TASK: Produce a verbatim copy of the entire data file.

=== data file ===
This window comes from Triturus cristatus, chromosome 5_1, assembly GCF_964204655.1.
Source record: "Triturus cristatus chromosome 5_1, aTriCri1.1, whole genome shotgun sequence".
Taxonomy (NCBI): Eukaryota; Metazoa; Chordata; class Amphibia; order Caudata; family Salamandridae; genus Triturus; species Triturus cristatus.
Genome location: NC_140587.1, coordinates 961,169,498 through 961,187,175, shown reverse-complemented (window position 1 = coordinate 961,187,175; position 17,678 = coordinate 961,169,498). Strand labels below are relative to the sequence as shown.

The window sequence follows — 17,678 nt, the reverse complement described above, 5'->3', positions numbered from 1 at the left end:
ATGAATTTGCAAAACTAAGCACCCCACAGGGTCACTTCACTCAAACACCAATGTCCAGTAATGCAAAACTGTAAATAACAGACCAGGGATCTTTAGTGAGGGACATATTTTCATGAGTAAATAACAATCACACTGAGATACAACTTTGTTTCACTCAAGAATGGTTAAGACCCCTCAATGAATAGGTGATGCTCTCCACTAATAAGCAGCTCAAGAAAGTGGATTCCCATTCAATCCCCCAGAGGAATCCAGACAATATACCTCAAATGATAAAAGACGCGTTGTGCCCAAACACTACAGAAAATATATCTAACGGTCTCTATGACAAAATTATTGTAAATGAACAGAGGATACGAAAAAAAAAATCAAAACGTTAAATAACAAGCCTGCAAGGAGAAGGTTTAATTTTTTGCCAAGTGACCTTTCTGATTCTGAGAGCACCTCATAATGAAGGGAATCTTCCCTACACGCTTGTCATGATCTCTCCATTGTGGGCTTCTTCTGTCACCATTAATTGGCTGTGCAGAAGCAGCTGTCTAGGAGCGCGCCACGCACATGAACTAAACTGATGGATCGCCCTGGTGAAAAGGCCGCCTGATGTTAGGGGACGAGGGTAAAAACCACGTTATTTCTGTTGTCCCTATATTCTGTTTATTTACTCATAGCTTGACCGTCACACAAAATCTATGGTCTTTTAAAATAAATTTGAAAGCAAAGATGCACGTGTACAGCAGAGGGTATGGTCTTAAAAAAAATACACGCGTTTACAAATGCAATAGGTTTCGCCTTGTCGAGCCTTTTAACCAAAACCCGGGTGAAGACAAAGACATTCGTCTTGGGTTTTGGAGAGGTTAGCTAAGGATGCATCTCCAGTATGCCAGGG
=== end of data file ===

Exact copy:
This window comes from Triturus cristatus, chromosome 5_1, assembly GCF_964204655.1.
Source record: "Triturus cristatus chromosome 5_1, aTriCri1.1, whole genome shotgun sequence".
Taxonomy (NCBI): Eukaryota; Metazoa; Chordata; class Amphibia; order Caudata; family Salamandridae; genus Triturus; species Triturus cristatus.
Genome location: NC_140587.1, coordinates 961,169,498 through 961,187,175, shown reverse-complemented (window position 1 = coordinate 961,187,175; position 17,678 = coordinate 961,169,498). Strand labels below are relative to the sequence as shown.

The window sequence follows — 17,678 nt, the reverse complement described above, 5'->3', positions numbered from 1 at the left end:
ATGAATTTGCAAAACTAAGCACCCCACAGGGTCACTTCACTCAAACACCAATGTCCAGTAATGCAAAACTGTAAATAACAGACCAGGGATCTTTAGTGAGGGACATATTTTCATGAGTAAATAACAATCACACTGAGATACAACTTTGTTTCACTCAAGAATGGTTAAGACCCCTCAATGAATAGGTGATGCTCTCCACTAATAAGCAGCTCAAGAAAGTGGATTCCCATTCAATCCCCCAGAGGAATCCAGACAATATACCTCAAATGATAAAAGACGCGTTGTGCCCAAACACTACAGAAAATATATCTAACGGTCTCTATGACAAAATTATTGTAAATGAACAGAGGATACGAAAAAAAAAATCAAAACGTTAAATAACAAGCCTGCAAGGAGAAGGTTTAATTTTTTGCCAAGTGACCTTTCTGATTCTGAGAGCACCTCATAATGAAGGGAATCTTCCCTACACGCTTGTCATGATCTCTCCATTGTGGGCTTCTTCTGTCACCATTAATTGGCTGTGCAGAAGCAGCTGTCTAGGAGCGCGCCACGCACATGAACTAAACTGATGGATCGCCCTGGTGAAAAGGCCGCCTGATGTTAGGGGACGAGGGTAAAAACCACGTTATTTCTGTTGTCCCTATATTCTGTTTATTTACTCATAGCTTGACCGTCACACAAAATCTATGGTCTTTTAAAATAAATTTGAAAGCAAAGATGCACGTGTACAGCAGAGGGTATGGTCTTAAAAAAAATACACGCGTTTACAAATGCAATAGGTTTCGCCTTGTCGAGCCTTTTAACCAAAACCCGGGTGAAGACAAAGACATTCGTCTTGGGTTTTGGAGAGGTTAGCTAAGGATGCATCTCCAGTATGCCAGGG